Wednesday, February 17, 2010

Tangy Victory

I am writing this post while happily munching on a goat cheese tartine. (A slice of toasted bread with fresh chevre smothered on it). And yes, I made it. With the help from those splendid people at Summerhill Dairy and the fantastic folks at The New England Cheesemaking Supply Company I was able to successfully produce my first batch of chevre.

After the curds had set and the whey had over 12 hours to drain, I divided the cheese into three batches. One was mixed with herbs de provence, the other was mixed with black pepper, and the third was untouched. I then rolled them in plastic wrap and squeezed them through a cylindrical mold. Now I have three happy cheese logs sitting on the top shelf of my refrigerator.

Basic Chevre:
1 gallon goat milk (I use Summerhill Dairy since it tastes fresh, isn't goaty  and the milk is not ultrapasteurized)
1 packet "Chevre" (you can get them here from the New England Cheesemaking Supply Company)
Stainless Steel pot
Stainless Steel slotted spoon
dried herbs
non-iodized salt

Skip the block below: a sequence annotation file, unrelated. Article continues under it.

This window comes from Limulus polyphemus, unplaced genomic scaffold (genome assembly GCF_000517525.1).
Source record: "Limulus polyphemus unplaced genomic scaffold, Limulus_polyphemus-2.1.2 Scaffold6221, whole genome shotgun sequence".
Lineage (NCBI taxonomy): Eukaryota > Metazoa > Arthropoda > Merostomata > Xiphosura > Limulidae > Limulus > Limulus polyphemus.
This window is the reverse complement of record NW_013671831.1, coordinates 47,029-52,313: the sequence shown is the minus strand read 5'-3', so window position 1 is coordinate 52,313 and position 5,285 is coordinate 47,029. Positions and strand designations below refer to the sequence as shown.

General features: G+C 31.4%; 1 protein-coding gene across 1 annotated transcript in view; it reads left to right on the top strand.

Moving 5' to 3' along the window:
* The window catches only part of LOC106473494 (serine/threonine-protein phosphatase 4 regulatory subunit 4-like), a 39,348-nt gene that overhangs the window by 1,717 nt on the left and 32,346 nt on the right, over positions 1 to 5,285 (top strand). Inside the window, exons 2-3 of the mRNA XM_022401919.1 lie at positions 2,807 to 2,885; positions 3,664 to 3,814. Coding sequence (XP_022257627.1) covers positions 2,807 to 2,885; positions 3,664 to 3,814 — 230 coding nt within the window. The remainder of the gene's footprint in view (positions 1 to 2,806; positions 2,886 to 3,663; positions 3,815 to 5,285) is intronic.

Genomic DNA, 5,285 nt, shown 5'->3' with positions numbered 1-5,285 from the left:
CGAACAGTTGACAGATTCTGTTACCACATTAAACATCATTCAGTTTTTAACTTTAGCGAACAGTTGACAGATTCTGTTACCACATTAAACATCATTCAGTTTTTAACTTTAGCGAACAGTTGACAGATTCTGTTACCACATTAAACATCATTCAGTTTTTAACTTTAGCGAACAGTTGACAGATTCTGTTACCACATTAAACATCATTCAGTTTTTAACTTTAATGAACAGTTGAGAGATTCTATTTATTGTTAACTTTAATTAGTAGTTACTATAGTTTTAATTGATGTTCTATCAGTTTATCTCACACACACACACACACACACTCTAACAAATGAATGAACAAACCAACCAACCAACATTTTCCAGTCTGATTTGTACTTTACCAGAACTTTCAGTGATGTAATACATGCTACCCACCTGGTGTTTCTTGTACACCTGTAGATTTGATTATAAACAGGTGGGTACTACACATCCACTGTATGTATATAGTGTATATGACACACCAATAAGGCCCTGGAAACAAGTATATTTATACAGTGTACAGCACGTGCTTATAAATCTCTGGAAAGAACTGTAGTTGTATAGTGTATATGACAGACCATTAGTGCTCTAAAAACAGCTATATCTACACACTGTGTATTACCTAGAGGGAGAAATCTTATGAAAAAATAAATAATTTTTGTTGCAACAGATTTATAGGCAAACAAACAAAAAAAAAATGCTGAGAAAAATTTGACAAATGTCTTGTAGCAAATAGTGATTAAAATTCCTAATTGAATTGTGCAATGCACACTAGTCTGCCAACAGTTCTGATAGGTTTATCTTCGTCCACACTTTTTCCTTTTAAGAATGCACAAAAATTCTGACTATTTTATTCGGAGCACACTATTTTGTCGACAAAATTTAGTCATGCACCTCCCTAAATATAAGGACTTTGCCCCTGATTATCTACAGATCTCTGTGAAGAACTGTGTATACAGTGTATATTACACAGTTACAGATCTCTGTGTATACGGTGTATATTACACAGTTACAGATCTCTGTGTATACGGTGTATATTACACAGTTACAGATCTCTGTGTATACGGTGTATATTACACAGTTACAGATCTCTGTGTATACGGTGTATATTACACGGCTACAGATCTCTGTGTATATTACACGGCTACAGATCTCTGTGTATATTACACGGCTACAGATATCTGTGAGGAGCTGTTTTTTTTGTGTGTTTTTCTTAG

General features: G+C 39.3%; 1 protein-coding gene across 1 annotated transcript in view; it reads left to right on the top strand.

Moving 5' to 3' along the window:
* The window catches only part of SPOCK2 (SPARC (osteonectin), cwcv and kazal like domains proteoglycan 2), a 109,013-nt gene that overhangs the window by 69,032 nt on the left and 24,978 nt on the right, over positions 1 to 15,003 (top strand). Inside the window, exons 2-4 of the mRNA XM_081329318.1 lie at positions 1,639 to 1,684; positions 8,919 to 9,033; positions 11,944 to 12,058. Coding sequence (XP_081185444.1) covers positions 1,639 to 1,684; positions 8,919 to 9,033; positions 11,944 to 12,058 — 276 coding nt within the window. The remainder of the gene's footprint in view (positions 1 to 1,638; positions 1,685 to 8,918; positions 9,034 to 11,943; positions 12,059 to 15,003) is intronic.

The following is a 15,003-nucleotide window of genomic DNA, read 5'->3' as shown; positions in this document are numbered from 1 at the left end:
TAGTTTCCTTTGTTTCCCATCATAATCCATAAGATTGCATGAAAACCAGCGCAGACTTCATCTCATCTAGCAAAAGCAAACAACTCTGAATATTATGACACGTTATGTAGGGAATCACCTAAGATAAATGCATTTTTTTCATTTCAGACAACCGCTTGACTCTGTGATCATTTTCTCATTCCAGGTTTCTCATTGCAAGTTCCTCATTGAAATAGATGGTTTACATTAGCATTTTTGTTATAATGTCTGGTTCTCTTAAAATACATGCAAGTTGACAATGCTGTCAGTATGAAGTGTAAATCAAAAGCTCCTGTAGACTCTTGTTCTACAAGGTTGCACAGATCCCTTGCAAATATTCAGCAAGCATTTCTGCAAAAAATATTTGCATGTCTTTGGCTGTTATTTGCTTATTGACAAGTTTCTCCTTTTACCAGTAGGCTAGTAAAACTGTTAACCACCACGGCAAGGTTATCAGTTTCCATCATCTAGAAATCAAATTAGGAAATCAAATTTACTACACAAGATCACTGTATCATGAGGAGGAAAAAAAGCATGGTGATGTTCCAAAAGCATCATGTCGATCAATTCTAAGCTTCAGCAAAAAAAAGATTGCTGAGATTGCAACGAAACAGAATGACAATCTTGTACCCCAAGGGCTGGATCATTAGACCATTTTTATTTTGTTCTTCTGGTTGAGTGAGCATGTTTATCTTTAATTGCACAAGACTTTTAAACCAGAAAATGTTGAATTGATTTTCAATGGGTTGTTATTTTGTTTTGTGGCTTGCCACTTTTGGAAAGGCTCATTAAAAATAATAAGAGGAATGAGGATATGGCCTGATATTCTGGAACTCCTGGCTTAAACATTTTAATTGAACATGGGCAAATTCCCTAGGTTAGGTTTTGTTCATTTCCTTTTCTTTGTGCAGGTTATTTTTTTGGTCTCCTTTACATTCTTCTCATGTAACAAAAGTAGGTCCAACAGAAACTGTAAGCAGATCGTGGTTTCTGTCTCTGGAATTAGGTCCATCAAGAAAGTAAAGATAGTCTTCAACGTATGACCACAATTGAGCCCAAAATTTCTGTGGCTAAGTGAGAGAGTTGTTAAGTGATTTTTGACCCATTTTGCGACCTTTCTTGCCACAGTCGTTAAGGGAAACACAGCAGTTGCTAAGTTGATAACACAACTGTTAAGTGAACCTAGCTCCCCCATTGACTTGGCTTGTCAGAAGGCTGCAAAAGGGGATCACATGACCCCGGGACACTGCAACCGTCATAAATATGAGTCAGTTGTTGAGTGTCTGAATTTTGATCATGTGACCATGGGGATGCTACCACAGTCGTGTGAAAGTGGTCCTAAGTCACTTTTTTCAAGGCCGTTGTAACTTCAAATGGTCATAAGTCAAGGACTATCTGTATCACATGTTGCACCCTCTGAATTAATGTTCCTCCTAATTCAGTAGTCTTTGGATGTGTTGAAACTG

• Gently heat the milk to 86ºF
  • Pour in the Chevre packet and let sit for 2-3 minutes
  • Stir the milk to ensure even distribution of the cultures
  • Cover and let sit at room temperature (roughly 72-75º) for 12 hours
  • With a slotted spoon, gently place the curds in a colander lined with cheesecloth
  • Tie the cheesecloth and let the curds hang over the sink or a bowl for 3 hours at room temperature. 
  • Transfer the hanging curds to the refrigerator to continue to drip for another 9 hours
  • Put the curds in a bowl and sprinkle with 1.5-3 teaspoons of salt, mix thoroughly
  • Mold the curds or place in an airtight container for storage. 
The cheese should last about a week and a half in the refrigerator.  However, I cannot imagine that there will still be cheese left after a couple of days.

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